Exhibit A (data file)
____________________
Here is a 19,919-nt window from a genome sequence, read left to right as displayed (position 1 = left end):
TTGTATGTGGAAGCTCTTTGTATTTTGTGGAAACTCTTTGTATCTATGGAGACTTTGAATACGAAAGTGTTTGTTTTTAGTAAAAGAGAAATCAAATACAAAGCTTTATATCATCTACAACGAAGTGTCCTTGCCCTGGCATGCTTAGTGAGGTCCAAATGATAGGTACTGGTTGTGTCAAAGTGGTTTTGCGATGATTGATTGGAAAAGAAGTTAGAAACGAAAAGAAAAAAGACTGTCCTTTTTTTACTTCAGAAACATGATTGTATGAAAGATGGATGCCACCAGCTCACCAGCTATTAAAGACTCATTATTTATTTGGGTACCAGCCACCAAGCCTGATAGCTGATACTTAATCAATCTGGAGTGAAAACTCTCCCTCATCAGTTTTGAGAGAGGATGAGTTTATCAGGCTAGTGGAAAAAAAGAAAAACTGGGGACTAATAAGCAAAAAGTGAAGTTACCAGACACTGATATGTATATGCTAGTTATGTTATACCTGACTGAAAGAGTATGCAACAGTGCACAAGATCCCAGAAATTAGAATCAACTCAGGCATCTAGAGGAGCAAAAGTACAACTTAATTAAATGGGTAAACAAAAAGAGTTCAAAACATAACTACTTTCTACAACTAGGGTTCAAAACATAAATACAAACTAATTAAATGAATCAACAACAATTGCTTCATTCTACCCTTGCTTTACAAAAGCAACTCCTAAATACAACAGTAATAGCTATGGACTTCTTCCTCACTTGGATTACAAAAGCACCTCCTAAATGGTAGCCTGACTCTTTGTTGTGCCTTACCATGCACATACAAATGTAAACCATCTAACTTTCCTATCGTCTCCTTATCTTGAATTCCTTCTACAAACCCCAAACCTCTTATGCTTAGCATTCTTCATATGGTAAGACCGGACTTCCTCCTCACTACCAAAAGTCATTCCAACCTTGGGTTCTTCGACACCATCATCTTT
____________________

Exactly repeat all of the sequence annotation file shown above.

Here is a 19,919-nt window from a genome sequence, read left to right as displayed (position 1 = left end):
TTGTATGTGGAAGCTCTTTGTATTTTGTGGAAACTCTTTGTATCTATGGAGACTTTGAATACGAAAGTGTTTGTTTTTAGTAAAAGAGAAATCAAATACAAAGCTTTATATCATCTACAACGAAGTGTCCTTGCCCTGGCATGCTTAGTGAGGTCCAAATGATAGGTACTGGTTGTGTCAAAGTGGTTTTGCGATGATTGATTGGAAAAGAAGTTAGAAACGAAAAGAAAAAAGACTGTCCTTTTTTTACTTCAGAAACATGATTGTATGAAAGATGGATGCCACCAGCTCACCAGCTATTAAAGACTCATTATTTATTTGGGTACCAGCCACCAAGCCTGATAGCTGATACTTAATCAATCTGGAGTGAAAACTCTCCCTCATCAGTTTTGAGAGAGGATGAGTTTATCAGGCTAGTGGAAAAAAAGAAAAACTGGGGACTAATAAGCAAAAAGTGAAGTTACCAGACACTGATATGTATATGCTAGTTATGTTATACCTGACTGAAAGAGTATGCAACAGTGCACAAGATCCCAGAAATTAGAATCAACTCAGGCATCTAGAGGAGCAAAAGTACAACTTAATTAAATGGGTAAACAAAAAGAGTTCAAAACATAACTACTTTCTACAACTAGGGTTCAAAACATAAATACAAACTAATTAAATGAATCAACAACAATTGCTTCATTCTACCCTTGCTTTACAAAAGCAACTCCTAAATACAACAGTAATAGCTATGGACTTCTTCCTCACTTGGATTACAAAAGCACCTCCTAAATGGTAGCCTGACTCTTTGTTGTGCCTTACCATGCACATACAAATGTAAACCATCTAACTTTCCTATCGTCTCCTTATCTTGAATTCCTTCTACAAACCCCAAACCTCTTATGCTTAGCATTCTTCATATGGTAAGACCGGACTTCCTCCTCACTACCAAAAGTCATTCCAACCTTGGGTTCTTCGACACCATCATCTTT